An example: apparently the photographer that put this piece together is Dutch. For some reason, she had to come all the way to Tokyo to find kids imitating black people. This makes zero sense, because if she wanted to write about weird people imitating black people, she could hop on a plane right back to Amsterdam and write about the Zwarte Piet phenomenon, where people have been dressing up in blackface, curly wigs, red lipstick, and gold hoop earrings every December 5th for the past hundred or so years. If we’re going for offensiveness, that’s way heavier than a few clueless Japanese kids getting tans and braiding their hair. Especially because the Dutch know exactly what they are doing.
Wouldn’t a piece on Dutch blackfacers make more sense, and be more reliable, since the photographer actually speaks the language? Or is that just too close to home for us, because those people are white? Does it really make us feel that much better to see Asians doing stuff like this?
But, really: I shouldn’t be going that hard on Desiré, because she never calls herself a reporter. She’s a photographer. She takes pictures. And she did just that — the photos in the article were pretty cool, and she even provided some interesting color commentary. So, she did her job.
But I’m worried that we, the people that read these things and then share them and get all worked up in the comments — we aren’t doing our job. Shouldn’t we know better than to immediately assume that any white person that spends fifteen minutes in Tokyo is a reliable informant?
There’s a word for this kind of assumption — racism. Or, if you want to be really specific, you can call it Orientalism. A dude named Edward Said wrote a book about it once, but it’s pretty long. Maybe you can just check this summary here.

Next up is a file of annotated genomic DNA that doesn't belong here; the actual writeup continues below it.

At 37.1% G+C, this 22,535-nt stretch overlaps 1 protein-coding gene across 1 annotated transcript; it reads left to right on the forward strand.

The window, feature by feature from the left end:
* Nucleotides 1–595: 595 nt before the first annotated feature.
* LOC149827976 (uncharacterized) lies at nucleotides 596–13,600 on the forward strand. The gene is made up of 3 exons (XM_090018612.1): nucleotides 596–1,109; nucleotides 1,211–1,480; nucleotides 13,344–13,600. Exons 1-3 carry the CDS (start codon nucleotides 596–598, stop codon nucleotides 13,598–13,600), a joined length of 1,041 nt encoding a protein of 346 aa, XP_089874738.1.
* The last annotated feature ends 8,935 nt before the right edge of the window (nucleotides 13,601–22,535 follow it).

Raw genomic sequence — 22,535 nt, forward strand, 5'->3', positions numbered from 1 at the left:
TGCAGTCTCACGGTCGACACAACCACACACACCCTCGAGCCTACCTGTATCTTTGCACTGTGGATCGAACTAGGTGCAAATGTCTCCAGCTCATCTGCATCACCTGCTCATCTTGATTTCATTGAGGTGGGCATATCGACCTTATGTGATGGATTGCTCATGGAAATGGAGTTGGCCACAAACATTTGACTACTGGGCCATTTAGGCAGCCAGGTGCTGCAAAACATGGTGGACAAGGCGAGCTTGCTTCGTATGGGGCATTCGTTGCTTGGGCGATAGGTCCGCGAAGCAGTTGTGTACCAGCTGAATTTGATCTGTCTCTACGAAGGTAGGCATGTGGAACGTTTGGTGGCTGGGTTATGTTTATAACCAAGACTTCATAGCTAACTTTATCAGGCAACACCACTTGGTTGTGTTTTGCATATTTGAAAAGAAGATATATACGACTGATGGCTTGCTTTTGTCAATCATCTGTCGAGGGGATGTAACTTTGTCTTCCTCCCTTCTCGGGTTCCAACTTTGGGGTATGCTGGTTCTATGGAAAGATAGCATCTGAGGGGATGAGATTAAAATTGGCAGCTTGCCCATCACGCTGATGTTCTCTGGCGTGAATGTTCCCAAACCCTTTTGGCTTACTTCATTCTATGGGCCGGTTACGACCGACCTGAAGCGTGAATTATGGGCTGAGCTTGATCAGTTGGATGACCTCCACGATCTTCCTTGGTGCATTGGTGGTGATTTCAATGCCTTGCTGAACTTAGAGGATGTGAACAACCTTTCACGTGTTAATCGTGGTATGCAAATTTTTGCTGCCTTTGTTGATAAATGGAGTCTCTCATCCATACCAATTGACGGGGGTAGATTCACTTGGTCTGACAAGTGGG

One final thing. One of the common reactions to articles like this by some people, many of them black, is to get angry that the people copying them don’t know black history. As if studying black history would change anything.
Trust me, there are a lot of fascists out there, all over the world, who have a very good grasp of black history. There’s a politician in Japan right now named Tamogami Toshio, who used to be the head of Japan’s Air Force, until he put out a paper saying that the Nanking Massacre, the mass murder of over 300,000 Chinese at the hands of the Japanese Imperial Army, was a hoax, or a setup by Chinese people. That is, he blames Chinese people for the extermination of their families.
And he’s well versed in black American history. I’ve seen him call out America on its racism, and quote facts on things like when blacks were first given the right to vote. Can you tell me the exact year off the top of your head? Probably not.
So don’t get up in arms about people not ‘knowing black history’. For all you know, some of these kids may have a better grasp of it than you do. Matter of fact, I can guarantee that at the very least, 90% of Japanese students have studied the U.S. Civil Rights Movement, including the ‘I Have A Dream’ speech in the original English, by their fifteenth birthday. They teach it at school.
Knowledge about black people does not fix anything. As a matter of fact, depending on how it is used, it can actually make things worse.
But that’s a topic for another day.